Monday, April 18, 2005

Ok, so I won't do that

While the comments here were generally positive, based on some private emails I've decided not to do that debunking here. I'll leave that on asktom.oracle.com, when I get a question about some material -- I'll just do what I've always done...

Instead, I'll just use this as a place to say stuff. Outside the oracle.com domain.

This month I've been working on Expert One on One Oracle, second edition. It is sort of eye opening. I'm taking the book from being Oracle 8i, 8.1.7 and before specific and updating to 9ir1, 9ir2 and 10gr1. So much has changed. The single chapter that was chapter 2 (Architecture) is now chapters 3, 4 and 5. In Oracle's quest to make things easier, it has become alot harder to describe! Look at files -- lots of new "file stuff" from ASM to spfiles to flashrecovery areas. Memory, unbelievable. Describing the SGA used to be easy, how PGA/UGA memory worked -- a piece of cake.

Now, are you auto PGA memory management and what about that pga_aggregrate_target which is more of a wish than a directive and add into that auto SGA management, manual SGA management and the hybrid automatic/manual mode you could put it in -- well, 12 pages blossomed out to 35 pages.

I even have some 500 user tests in there, to show how workarea_size_policy = AUTO|MANUAL scale up in their use of memory... Wonder how I got that on my single cpu laptop?.. Actually I ran that on my dell poweredge server in the basement. It was quite fun, never did a 500 user test in my basement before. Things have changed since version 1 of the book.

As for the book, I would like to offer an opinion on books -- technology books. I was involved in a discussion on this topic and someone made the claim that

As the book, as with most do today, had to be published by a certain date we did most of the work on beta and to provide complete coverage, some was from docs.

The marketing truth these days is, if you aren't first to market with a book you won't have sales.


I really took exception to that. I don't think that is the truth. I think that was their choice. If you are writing a book on technology, as a technology "name" (a name people just trust, because they know the name), writing a book based on beta software and making suggestions on how to use it (based on beta software) without having any real world experience is a bad choice.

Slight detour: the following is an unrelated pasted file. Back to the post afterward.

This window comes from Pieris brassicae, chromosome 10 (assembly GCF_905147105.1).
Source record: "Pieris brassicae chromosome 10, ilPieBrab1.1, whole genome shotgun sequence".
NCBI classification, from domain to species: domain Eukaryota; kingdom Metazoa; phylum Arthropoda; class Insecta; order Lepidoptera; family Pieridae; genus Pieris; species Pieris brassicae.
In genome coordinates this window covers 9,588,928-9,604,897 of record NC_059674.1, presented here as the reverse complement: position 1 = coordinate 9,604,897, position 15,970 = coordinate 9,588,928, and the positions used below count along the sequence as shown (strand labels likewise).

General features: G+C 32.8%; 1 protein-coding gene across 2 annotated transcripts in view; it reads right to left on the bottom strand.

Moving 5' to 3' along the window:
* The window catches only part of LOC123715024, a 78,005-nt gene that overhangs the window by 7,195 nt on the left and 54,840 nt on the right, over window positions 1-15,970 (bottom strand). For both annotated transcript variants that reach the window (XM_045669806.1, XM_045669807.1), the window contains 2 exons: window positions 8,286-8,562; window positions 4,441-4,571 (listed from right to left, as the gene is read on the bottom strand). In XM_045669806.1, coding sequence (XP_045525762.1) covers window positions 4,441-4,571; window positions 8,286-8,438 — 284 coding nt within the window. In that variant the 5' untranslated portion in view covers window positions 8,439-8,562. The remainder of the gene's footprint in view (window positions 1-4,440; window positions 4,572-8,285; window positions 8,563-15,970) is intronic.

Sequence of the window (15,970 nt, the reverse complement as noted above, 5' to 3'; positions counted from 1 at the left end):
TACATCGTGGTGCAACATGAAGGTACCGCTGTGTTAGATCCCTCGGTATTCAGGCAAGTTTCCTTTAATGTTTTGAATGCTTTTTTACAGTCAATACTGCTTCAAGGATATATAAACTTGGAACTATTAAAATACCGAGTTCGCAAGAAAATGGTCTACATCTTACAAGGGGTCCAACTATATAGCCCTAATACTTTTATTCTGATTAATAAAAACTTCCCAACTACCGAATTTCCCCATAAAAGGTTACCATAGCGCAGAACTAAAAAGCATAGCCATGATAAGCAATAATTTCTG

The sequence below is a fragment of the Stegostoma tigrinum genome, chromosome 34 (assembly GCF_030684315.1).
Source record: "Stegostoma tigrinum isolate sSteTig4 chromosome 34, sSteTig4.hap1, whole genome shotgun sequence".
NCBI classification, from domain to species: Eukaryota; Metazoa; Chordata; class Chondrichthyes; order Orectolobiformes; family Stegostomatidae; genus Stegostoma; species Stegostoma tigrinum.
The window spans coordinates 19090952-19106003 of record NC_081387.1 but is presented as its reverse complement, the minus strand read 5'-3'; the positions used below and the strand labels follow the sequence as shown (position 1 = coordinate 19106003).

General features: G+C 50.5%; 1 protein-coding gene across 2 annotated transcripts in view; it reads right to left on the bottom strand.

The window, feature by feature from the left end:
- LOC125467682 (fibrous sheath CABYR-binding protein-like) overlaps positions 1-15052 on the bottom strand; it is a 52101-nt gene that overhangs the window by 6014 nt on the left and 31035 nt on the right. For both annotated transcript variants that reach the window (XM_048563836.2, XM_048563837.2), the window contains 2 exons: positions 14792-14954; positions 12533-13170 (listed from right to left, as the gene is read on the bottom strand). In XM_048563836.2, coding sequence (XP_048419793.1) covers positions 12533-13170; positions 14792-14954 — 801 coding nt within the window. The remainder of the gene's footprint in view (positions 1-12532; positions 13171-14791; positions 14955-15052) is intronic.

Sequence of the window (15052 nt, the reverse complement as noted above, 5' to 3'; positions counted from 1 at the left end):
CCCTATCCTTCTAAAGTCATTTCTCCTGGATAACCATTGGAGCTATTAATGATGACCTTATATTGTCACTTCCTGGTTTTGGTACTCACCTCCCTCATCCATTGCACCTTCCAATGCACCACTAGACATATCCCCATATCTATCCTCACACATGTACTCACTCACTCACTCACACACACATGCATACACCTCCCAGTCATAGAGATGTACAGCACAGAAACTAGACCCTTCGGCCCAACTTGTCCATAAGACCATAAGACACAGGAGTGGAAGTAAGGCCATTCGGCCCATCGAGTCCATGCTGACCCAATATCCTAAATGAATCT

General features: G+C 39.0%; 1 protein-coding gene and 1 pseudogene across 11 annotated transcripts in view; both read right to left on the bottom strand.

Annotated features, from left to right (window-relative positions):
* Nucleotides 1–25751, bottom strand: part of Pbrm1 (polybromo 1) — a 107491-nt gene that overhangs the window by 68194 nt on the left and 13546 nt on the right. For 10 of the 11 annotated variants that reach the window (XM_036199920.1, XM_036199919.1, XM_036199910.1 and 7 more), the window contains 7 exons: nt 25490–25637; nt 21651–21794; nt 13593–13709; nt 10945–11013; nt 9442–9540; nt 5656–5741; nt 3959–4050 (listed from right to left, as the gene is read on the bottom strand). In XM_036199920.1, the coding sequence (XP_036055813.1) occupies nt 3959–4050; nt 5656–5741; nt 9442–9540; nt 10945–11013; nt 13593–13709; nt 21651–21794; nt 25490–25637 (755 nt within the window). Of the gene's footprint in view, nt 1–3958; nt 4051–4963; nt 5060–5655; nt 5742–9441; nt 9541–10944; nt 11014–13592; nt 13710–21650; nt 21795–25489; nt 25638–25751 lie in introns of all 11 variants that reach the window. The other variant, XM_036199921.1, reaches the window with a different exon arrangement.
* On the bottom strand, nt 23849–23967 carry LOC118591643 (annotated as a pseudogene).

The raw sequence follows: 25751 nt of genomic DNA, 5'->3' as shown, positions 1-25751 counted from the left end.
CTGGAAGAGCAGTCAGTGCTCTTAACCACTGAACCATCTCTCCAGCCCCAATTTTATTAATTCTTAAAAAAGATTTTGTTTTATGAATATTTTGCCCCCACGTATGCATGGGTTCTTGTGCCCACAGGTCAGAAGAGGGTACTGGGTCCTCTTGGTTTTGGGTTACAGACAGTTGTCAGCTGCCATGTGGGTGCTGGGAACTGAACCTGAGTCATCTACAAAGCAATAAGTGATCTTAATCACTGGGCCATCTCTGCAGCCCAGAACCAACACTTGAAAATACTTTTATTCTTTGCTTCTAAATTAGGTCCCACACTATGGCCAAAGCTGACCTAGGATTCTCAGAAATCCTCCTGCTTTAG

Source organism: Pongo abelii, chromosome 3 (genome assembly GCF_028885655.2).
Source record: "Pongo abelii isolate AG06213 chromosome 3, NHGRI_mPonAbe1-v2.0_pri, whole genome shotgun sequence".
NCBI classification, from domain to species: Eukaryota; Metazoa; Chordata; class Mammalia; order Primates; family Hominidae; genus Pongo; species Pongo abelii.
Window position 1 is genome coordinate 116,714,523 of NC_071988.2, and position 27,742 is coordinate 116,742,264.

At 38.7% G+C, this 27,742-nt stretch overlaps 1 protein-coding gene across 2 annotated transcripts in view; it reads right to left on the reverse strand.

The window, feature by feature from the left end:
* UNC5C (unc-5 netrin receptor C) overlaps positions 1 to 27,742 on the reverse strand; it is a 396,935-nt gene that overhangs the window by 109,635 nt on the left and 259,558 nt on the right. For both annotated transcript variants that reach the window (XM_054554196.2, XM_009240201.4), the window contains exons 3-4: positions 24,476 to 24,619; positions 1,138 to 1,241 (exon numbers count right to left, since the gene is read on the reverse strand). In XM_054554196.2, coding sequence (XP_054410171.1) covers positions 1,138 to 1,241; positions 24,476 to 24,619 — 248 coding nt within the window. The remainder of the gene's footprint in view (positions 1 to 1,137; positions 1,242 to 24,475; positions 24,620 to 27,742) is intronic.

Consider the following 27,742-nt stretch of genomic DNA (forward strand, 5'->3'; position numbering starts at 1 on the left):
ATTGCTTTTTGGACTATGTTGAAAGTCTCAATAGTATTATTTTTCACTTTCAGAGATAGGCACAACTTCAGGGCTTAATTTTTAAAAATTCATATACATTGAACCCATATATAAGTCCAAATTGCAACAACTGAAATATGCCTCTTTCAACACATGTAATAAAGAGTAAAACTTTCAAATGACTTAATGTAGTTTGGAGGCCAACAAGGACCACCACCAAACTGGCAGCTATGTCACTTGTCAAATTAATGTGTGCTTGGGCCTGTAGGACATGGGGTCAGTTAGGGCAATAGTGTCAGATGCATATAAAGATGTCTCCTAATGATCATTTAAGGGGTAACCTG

I can promise you one thing, my books will be last to market. When Expert One on One Oracle first edition went public, a book that says on the cover "covers Oracle up to version 8.1.7", it was one short week before Oracle 9i went production.

When Effective Oracle by Design first edition went public, Oracle 10g Release 1 followed it by four months.

In both cases, I could have had the very first 9i and 10g book on the market. The publishers would have loved it (so they think). I refused to do it. Why? Because I had no real world, in the field, been using it and breaking it experience to work from. I had lots of nice theories about how it "should" work, "might" work, "could" work -- but not having actually used it in real life, I won't write about it.

So, maybe beware of the first to market books. Other than being a new features guide (which Oracle puts out by the way...), the material contained therein may be questionable, as it hasn't been put to use by anyone yet.

I look at a book and judge it not by the cover, but rather by the quality of the technical review team. I've been very "proud" of the teams working on my books. I've learned alot from them. They are what make or break a book. I've sat on both sides of the table on this one, I've written 2 books and contributed heavily to a third. I've tech edited perhaps 10 or 12 now. I've reviewed books that were a pleasure to read, with minor corrections to be made. I've read books where I've sent back "if this chapter remains in the book, I want my name off of the list, i refuse to be associated with it (and here is my evidence why I'm saying this....)". In the end, the books that get published are better and some of the books just never get published at all (which is a good thing).